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Three Best Practices
for Implementing Digital ID Verification

Christina Luttrell, Chief Executive Officer at GBG Americas

October 31, 2022

A recent report showed that 86% of businesses view identity verification as a strategic differentiator, allowing them to capitalize on digital adoption while delivering a seamless customer experience. Consumers who don’t trust the digital identity verification process are more likely to use guest checkout (54%) and less likely to keep a payment card on file (43%), thereby creating a drag on profits while compromising the end-user experience.

The following best practices can help fintechs locate, verify and approve new customers without friction or fraud while streamlining the customer journey.

Onboarding in The Digital Landscape

Being successful in a digital environment means being able to onboard and verify users in a purely digital way. This means doing all the required elements, such as KYC, AML, checking against sanctions lists, etc., in a digital-only environment, which can be challenging.

This means needing to design a UX that is inclusive of digital identity verification at its core, with access to multiple verification layers that can be deployed in each required scenario. Fintechs make money by people utilizing their service. Providing a digital experience that opens the door to more good customers—while also meeting regulatory requirements—is a goal for all fintech providers.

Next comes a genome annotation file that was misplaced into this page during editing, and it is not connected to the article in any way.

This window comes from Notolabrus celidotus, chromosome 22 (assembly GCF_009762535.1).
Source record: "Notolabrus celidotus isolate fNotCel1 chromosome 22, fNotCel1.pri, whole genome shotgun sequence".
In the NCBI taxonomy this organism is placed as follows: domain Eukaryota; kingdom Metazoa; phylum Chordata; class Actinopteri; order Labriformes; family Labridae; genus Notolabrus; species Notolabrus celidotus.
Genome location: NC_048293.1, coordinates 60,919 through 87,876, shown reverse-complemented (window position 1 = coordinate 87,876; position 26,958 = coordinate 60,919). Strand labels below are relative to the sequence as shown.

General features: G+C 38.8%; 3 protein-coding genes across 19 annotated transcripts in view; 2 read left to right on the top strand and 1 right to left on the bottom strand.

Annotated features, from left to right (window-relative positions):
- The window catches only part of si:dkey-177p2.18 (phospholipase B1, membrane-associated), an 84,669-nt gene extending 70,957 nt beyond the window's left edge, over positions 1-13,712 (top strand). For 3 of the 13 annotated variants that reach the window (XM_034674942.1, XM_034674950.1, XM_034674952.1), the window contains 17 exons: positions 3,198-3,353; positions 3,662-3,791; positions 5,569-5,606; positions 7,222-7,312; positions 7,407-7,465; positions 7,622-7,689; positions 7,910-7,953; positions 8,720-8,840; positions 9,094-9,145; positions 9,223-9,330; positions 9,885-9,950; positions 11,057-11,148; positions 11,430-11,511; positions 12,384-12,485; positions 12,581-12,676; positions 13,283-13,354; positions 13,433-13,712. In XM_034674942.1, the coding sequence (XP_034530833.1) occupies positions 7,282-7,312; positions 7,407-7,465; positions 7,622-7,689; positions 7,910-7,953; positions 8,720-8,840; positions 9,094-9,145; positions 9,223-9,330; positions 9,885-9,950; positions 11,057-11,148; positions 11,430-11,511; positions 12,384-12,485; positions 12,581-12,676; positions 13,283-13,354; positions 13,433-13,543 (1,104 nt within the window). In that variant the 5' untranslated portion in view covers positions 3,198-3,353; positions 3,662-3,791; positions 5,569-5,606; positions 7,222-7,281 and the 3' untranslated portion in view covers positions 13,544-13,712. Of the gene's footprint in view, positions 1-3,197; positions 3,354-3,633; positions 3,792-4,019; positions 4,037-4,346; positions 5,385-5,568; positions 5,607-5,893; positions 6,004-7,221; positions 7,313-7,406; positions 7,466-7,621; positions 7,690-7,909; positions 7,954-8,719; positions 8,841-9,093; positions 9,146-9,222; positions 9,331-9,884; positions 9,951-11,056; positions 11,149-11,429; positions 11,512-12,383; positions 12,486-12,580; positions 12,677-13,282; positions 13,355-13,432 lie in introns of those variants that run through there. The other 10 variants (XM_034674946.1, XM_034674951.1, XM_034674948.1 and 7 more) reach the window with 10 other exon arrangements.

A robust ID verification solution gives fintechs the confidence to onboard more legitimate customers faster, with nominal friction, while staying compliant.

Data Diversity & Consortium Networks

Central to the requirement for effective digital identity verification is data diversity. Incorporating other identity verification data sources is essential, as the more indicators are used, the more robust the system is compared to a traditional system reliant on credit checks, which can be breached.

The other consideration is data transparency – data must be sourced and explained, as a critical requirement for ongoing regulatory compliance, and justify decisions to customers.

This is where the idea of consortium networks, where data is shared between a large network of interconnected parties, becomes highly important, as they enable new account openings at different institutions to benefit from fraud data and learnings elsewhere in the ecosystem, securing the whole market more effectively.

Ongoing Verification

Onboarding is an important element of fraud prevention, but ongoing verification is necessary, which is the authentication part of the equation. Opening a fraudulent account is a risk, but account takeover of an existing account is also a significant risk, as payment account fraudsters have access to make payments and view transaction history and payment details.

The requirement is for fintechs to design strategies that ensure that verification is carried out continuously. This could be when an unusual transaction is made, or when a new payment method is set up, or in any number of given scenarios. 

Given what’s at stake, if fintechs fail to implement robust systems based on more than just point solutions for ID document scanning, they will struggle to deal with evolving fraudster tactics. For this reason, the industry could see the continued fusing of physical and digital attributes for verification, such as taking name, address, date of birth, etc. Only by taking a multi-layered, customizable approach will banks achieve the best anti-fraud and customer experience outcomes.

Visit to discover innovative solutions that streamline customer acquisition, deter fraud, and drive revenue.

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